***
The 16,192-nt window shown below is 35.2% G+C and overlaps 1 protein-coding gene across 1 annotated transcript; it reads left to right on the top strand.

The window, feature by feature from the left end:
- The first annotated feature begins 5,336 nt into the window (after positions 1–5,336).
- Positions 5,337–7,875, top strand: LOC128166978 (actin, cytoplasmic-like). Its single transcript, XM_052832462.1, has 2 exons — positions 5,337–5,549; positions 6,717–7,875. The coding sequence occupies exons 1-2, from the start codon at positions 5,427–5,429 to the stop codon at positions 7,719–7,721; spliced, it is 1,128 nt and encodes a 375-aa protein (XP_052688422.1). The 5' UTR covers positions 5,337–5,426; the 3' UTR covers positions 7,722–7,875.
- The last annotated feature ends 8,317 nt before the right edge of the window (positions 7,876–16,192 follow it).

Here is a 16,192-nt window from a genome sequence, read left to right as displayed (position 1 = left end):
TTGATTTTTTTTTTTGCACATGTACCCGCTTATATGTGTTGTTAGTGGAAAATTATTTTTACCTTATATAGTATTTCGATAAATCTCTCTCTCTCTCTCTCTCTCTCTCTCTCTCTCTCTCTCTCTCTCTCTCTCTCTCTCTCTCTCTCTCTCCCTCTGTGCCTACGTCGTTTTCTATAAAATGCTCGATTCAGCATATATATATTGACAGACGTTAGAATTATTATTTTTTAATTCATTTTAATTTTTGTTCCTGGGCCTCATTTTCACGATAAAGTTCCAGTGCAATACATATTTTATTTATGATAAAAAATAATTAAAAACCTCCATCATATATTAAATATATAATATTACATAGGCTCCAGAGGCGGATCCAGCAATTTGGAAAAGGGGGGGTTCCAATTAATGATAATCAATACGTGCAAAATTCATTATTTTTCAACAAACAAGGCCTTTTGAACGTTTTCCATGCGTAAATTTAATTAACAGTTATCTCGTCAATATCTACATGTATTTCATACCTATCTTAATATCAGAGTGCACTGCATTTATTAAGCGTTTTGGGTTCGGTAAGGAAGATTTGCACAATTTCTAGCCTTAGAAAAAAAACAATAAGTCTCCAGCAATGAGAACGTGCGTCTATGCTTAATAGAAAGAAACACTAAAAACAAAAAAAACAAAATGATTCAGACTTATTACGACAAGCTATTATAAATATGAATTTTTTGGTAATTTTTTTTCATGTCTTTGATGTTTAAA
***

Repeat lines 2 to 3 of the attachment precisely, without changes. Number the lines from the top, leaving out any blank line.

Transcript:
The window, feature by feature from the left end:
- The first annotated feature begins 5,336 nt into the window (after positions 1–5,336).